You've always wanted to learn more about the natural world and witness some of the most beautiful parts of our environment but it's hard to find the time and even if you find a diving suit in your size, it makes you feel like five liters of meat in a four-liter sausage casing.
This year's EarthXFilm Festival has a number of new feature films and documentaries that explore efforts to preserve and protect our threatened environment and capture some of the most beautiful parts of the natural world. EarthXFilm has screenings for 16 feature films, 40 short films and more than 40 immersive and virtual entertainment experiences at venues around the Dallas area such as the Perot Museum of Nature and Science, the Alamo Drafthouse Cedars and Fair Park. If you're having trouble deciding which to make time to see, here are five must-see screenings.
Wonders of the Sea 3D (3 p.m. Saturday at the Perot Museum)
Acclaimed filmmaker and oceanographer Jacques Cousteau captured some of the most breathtaking images of the ocean world ever committed to film. He also loved sharing his adventures with his family — including his young son Jean-Michel, who has carried on his father's footsteps and continues documenting the state of the Earth's underwater habitats with beautiful films including his latest 3D experience Wonders of the Sea 3D.
Jean-Michel and his camera crew explore coral reefs and interesting species of sea life such as sea turtles, ocean spiders and hammerhead sharks in this film narrated by Arnold Schwarzenegger. Wonders of the Sea isn't just about making your jaw drop. Schwarzenegger says in the trailer that the film delivers a message: "Let's keep our ocean clean and let's keep our world clean."
Ghost Fleet (4:45 p.m. Saturday at the Hall of State Theater at Fair Park)
Thailand provides a large portion of the world's seafood, but a dark layer rests underneath it. Directors Shannon Service and Jeffrey Waldron shine a light on this dark side with their documentary Ghost Fleet.
The film follows human rights activists Patima Tungpuchayakui as she documents and attempts to rescue people who have been kidnapped by human traffickers and sold into a slave trade that fuels a large portion of Thailand's seafood and fishery industries. The film also tells the stories of a former slave of the industry who escaped and activists' attempts to save thousands of kidnapped people from an industry that fails to recognize them. It's a tragic story that reaches to almost every corner of and major environmental issue on the globe. Many countries may have never heard of these injustices without these activists' and filmmakers' work.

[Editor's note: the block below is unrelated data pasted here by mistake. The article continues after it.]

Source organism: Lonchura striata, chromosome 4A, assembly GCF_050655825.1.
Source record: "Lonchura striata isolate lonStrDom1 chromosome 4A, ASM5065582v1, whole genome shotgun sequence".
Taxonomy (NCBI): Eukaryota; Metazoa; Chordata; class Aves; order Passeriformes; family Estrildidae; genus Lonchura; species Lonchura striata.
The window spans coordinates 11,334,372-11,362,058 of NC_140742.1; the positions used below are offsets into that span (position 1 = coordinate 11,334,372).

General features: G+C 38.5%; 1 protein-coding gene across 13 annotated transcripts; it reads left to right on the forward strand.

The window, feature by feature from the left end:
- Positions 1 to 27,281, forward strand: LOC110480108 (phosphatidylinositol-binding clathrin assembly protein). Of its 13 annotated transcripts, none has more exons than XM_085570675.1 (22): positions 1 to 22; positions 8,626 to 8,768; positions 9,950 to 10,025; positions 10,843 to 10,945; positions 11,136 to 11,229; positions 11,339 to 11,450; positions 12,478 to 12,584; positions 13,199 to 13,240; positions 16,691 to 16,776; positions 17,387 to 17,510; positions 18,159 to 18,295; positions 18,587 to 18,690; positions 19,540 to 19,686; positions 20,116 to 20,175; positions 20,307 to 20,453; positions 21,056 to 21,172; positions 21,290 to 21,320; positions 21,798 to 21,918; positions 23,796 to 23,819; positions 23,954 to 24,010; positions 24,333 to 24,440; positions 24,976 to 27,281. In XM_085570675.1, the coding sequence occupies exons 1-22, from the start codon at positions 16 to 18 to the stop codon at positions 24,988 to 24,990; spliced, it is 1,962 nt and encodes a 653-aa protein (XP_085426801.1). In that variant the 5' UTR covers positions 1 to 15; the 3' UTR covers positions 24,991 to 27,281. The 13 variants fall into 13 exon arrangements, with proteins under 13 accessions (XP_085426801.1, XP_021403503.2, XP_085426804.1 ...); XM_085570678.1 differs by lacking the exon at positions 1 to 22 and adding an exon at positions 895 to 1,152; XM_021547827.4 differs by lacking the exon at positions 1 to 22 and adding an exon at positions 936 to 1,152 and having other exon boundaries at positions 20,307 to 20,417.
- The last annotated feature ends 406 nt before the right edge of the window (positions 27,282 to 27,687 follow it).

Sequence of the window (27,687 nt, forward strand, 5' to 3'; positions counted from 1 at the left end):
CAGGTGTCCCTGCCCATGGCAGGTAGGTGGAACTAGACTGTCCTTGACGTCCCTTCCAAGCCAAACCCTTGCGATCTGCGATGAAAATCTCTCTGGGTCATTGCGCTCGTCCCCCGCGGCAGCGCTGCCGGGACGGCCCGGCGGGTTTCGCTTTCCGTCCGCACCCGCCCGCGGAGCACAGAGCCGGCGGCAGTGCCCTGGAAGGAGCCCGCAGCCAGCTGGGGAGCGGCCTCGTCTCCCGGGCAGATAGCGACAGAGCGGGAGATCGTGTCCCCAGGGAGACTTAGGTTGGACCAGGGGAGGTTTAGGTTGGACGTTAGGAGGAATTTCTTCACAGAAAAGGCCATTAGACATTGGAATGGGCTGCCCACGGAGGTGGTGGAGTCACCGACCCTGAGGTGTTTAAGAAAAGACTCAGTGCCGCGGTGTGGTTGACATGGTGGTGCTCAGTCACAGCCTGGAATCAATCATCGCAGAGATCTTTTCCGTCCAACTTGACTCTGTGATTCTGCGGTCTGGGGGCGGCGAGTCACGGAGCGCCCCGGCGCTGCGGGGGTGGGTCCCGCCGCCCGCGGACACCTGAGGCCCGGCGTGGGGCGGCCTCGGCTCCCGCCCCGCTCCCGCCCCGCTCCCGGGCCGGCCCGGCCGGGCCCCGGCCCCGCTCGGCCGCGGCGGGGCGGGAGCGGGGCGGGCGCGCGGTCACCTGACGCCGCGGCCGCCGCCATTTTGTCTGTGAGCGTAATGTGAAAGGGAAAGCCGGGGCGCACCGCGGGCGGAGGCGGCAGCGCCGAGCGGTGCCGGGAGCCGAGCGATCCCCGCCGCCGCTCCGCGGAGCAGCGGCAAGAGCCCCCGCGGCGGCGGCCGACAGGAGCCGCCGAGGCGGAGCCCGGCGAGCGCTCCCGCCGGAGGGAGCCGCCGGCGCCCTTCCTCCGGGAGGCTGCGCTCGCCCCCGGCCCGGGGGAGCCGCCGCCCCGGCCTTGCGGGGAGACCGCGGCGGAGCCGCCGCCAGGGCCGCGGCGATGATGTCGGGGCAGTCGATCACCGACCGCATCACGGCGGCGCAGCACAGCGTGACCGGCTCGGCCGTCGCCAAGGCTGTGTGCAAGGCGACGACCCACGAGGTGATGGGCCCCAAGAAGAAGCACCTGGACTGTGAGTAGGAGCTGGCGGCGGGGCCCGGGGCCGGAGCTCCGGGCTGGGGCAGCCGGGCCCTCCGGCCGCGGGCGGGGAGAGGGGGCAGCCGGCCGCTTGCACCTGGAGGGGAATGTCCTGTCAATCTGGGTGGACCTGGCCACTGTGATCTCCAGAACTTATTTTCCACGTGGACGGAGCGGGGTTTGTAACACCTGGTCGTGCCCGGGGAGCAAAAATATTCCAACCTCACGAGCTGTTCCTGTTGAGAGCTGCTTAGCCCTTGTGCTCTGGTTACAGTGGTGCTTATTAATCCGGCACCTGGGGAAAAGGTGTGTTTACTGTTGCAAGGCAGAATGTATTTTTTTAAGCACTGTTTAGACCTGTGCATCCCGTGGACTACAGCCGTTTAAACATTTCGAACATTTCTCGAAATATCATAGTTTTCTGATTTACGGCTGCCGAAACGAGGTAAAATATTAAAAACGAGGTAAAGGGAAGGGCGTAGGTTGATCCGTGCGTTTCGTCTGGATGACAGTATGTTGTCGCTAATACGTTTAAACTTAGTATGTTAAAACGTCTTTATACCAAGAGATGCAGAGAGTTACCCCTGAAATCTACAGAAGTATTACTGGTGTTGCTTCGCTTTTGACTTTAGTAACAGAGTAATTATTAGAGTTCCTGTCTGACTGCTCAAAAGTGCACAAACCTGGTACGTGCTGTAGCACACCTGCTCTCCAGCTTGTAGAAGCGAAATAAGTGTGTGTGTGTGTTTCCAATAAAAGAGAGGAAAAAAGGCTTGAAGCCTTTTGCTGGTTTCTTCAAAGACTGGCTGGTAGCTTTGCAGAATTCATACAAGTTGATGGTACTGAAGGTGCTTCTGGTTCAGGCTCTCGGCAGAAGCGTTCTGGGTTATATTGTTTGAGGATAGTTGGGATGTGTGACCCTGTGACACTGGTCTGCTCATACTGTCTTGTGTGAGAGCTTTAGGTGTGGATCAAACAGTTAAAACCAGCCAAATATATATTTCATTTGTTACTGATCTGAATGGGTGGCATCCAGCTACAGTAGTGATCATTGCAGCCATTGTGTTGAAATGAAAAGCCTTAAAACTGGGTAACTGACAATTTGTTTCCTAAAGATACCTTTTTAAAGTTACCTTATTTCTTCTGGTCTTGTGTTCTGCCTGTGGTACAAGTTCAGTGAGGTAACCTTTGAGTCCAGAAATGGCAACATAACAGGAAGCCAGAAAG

"This one has an interesting look at an unexpected result of climate change and global warming," says EarthXFilm publicist John Wildman. "As the fish population is dramatically reduced, fishing in Thailand has led to human slavery. There is also a VR component to this one adding to the potential to really learn about what is going on there."
The River and the Wall (7:30 p.m. Thursday at the Perot Museum, 2 p.m. Saturday at the Hall of State Theater)
President Donald Trump's insistence on building a wall along the border between Mexico and the United States has angered a lot of people for a lot of reasons. It's not only a major concern for America's immigration policies and effects, but it also carries some dire concerns about the animal life and natural sights along the 1,200-mile stretch of varying terrains.
Director Ben Masters traveled from El Paso to the Gulf of Mexico along the America-Mexico border on mountain bikes, canoes and even horseback to explore the sights of these great lands threatened by the massive construction proposal, and he brought a camera crew with him. The River and the Wall aims to start a new dialogue about this very controversial issue from a perspective that hasn't been discussed much by either those who oppose or support the wall, but Masters discusses it without looking through the nonsensical lens of political partisanship.
"This hits the political debate about the ramifications of building the wall right square in the non-political solar plexus," Wildman says.
Great documentary filmmakers take some serious risks to capture their subjects on film, sometimes even at the expense of their own physical well-being. Directors Alex Jablonski and Kahlil Hudson followed some brave men and women fighting one of the deadliest environmental catastrophes brought on by a rising global climate and mankind's inability — and even refusal — to slow it.
The film follows a single crew of frontline firefighters battling a massive wave of rolling wildfires in Southern California and tells their stories as they traverse the squelching heat and barren terrains affected by the fires. The filmmakers chose to focus on the stories and struggles of these individual men and how the dangerous jobs of fighting a massive wildlife affects their dreams, hopes and lives and "gives a different insight when we watch the news headlines about forest fires," Wildman says.
Every political issue, especially environmental ones, depend on the vibrant and unwavering support of the nation's youth. One place America's youth have made their voice heard the loudest is on climate change. Director and environmental advocate Slater Jewell-Kemker tells the story of these young activists who are dedicating one of the most important times of their lives to one of the most important issues of our time in Youth Unstoppable: My Decade in the Youth Climate Movement.
Jewell-Kemker chronicled eight years of her work to support and inspire young environmental activists to keep up the fight for a better future through major climate conferences, United Nations summits and many public rallies and protests. Wildman says this movie, "Kind of crystallizes why we're doing this thing."